Indiana University alum on j-school's new home: 'Trust but verify'
Indiana University's board of trustees voted Friday to approve a new Media School, which will combine the old journalism school with the departments of Communications and Culture and Telecommunications. The new school will officially open on July 1, 2014. Lesa Hatley Major, currently the journalism school's interim dean, will be the new school's associate dean.
The move will take the journalism school from its current home in Ernie Pyle Hall to Franklin Hall. In response to the possible merger and the move, a Facebook page launched in February to Save Ernie Pyle Hall, or at least get the new school named after the famous newsman.
Owen Johnson, associate professor in the school of journalism and also leading the Ernie Pyle Legacy Committee, said he was initially concerned about the merger "because it seemed as if it was tilting away from a professional/academic balance into an academic bias," Johnson wrote in an e-mail to Poynter. "But as discussions continued, especially last summer, it seems clear that the balance will remain and both sides will be beefed up."
But some alumni are concerned about what the merger means for the school of journalism and Pyle's legacy.
Max Jones, editor of The (Terre Haute, Indiana) Tribune-Star and an IU alum, wrote October 7 that "Part of the reason I’m skeptical is a comment made by IU President Michael McRobbie when defending his plan to eliminate the journalism school and roll it into a larger media school. He told the Bloomington Herald Times last year, 'There’s no point in saving a school that trains people to manage fleets of horses if the motorcar has taken over horse-drawn transportation.'"
JR Ross, president of the IU School of Journalism Alumni Association, told Poynter via phone that things have come along way since February, with the journalism program getting more emphasis in the new school. Questions remain about what fits into the new program and what doesn't, he said. Some hang-ups for the alumni association include loss of the school's independence, which Ross said could be viewed negatively on a national level, and the actual name of the school itself.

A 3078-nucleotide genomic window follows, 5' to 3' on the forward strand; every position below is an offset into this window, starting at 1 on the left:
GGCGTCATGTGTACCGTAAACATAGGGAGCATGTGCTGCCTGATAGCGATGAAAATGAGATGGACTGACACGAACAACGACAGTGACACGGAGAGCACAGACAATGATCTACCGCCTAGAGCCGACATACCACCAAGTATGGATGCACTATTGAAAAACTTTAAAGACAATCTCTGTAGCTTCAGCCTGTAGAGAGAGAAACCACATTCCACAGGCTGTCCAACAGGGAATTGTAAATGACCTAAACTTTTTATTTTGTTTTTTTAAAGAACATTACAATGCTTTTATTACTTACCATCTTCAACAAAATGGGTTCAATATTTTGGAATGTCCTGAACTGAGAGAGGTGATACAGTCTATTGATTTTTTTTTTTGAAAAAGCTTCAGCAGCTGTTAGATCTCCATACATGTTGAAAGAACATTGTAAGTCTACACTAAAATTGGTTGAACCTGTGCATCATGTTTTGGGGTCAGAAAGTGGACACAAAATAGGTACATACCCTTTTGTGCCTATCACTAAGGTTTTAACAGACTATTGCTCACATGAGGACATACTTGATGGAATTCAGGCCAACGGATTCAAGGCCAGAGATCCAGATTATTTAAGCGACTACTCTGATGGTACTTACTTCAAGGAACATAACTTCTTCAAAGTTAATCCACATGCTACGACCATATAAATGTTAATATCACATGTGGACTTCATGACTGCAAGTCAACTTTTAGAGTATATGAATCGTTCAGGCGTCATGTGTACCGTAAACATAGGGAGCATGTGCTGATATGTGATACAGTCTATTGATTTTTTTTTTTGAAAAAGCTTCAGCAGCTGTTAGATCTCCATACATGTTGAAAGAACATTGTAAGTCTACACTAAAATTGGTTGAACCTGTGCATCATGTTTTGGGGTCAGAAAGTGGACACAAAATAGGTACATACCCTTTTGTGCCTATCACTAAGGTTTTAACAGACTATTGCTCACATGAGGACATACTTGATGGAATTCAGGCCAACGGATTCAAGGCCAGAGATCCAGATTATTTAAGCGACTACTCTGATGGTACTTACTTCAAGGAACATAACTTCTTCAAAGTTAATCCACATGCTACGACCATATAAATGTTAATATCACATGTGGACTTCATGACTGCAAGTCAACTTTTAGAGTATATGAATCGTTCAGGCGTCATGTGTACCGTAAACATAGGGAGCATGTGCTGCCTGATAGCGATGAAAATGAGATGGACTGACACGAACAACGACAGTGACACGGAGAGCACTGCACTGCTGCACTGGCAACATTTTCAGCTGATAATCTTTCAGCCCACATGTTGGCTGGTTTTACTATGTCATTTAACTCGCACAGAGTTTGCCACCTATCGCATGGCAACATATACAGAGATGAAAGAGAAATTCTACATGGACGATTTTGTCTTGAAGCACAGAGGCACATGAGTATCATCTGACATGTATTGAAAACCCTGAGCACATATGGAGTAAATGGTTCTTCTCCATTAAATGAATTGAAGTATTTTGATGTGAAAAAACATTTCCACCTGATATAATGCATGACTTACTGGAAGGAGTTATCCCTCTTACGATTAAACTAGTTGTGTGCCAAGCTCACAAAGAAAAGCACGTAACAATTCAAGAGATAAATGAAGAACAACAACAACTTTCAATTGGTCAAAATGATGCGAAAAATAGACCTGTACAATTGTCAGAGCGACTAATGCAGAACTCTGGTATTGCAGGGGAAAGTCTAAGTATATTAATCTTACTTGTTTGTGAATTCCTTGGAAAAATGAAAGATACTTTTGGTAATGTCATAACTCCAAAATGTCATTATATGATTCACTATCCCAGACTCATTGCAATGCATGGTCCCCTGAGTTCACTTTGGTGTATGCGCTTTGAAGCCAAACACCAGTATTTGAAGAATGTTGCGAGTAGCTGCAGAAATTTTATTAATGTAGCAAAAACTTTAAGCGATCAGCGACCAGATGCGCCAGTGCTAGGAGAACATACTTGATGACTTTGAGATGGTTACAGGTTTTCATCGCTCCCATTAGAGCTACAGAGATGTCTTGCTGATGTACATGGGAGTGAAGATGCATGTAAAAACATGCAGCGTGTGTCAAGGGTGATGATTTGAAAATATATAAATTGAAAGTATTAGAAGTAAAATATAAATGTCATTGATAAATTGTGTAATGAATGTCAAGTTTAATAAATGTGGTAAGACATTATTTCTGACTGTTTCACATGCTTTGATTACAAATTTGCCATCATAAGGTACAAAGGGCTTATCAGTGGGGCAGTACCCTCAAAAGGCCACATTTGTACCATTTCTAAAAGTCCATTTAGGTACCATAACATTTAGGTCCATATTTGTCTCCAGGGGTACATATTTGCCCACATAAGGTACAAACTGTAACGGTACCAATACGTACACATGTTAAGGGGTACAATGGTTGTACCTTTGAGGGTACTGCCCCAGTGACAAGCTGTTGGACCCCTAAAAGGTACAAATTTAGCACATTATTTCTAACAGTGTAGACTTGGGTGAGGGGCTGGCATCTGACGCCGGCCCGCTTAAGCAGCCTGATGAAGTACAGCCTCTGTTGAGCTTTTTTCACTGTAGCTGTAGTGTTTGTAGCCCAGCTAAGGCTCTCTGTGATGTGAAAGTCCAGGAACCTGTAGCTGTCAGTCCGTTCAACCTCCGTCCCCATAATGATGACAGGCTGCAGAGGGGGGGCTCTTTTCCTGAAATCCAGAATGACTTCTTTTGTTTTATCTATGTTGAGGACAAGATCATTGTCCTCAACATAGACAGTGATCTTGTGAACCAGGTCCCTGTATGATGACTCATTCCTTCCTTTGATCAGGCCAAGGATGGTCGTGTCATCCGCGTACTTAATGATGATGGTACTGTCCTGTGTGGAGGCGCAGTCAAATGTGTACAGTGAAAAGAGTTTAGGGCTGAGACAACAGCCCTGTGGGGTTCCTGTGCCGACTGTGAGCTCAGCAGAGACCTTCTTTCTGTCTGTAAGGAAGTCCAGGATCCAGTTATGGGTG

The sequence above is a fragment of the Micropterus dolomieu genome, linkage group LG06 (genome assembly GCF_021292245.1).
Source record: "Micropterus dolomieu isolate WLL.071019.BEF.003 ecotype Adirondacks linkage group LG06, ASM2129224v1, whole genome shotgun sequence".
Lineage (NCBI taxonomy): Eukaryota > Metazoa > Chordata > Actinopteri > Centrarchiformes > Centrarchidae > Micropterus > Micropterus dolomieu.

"It's the Media School," he said. "That covers everything."
And it deemphasizes journalism.
Specifics of the new curriculum haven't been worked out yet, but the school will hire 15 new faculty members during the next three years, Johnson said. If things work out as hoped, he said, "students will be able to take the core of what they already do in the School of Journalism, and add to it the tools to make them better broad-based journalists."
Over time, Johnson said, journalism schools and journalism departments have closed, so it's natural that people would be concerned that that's happening at IU.
The school's current building is named for the World War II correspondent who attended IU, working the city desk at The Indiana Daily Student one semester before Poynter's founder, Nelson Poynter.
"The Ernie Pyle name complicated people's reactions," Johnson said. "The then Department of Journalism moved into Ernie Pyle Hall in 1954, so our modern history is closely tied to Pyle's name."
But Pyle should actually become more visible with the move, Johnson said. The school won't be in Ernie Pyle Hall anymore, "but our new digs, Franklin Hall, almost certainly will have a statue of Pyle, visible to anyone coming to the main entrance of the IU campus."
The school will also have a living museum telling Pyle's story, and Johnson said they're also talking about activities to make his name visible to both journalism students and the IU community.
Ross is also a fan of the Pyle statue and said he wants to merger to be successful and hopes it's the beginning of something new, not the end of the journalism school.
"We're journalists," he said. "Trust but verify. We have faith in the school, but prove it to us."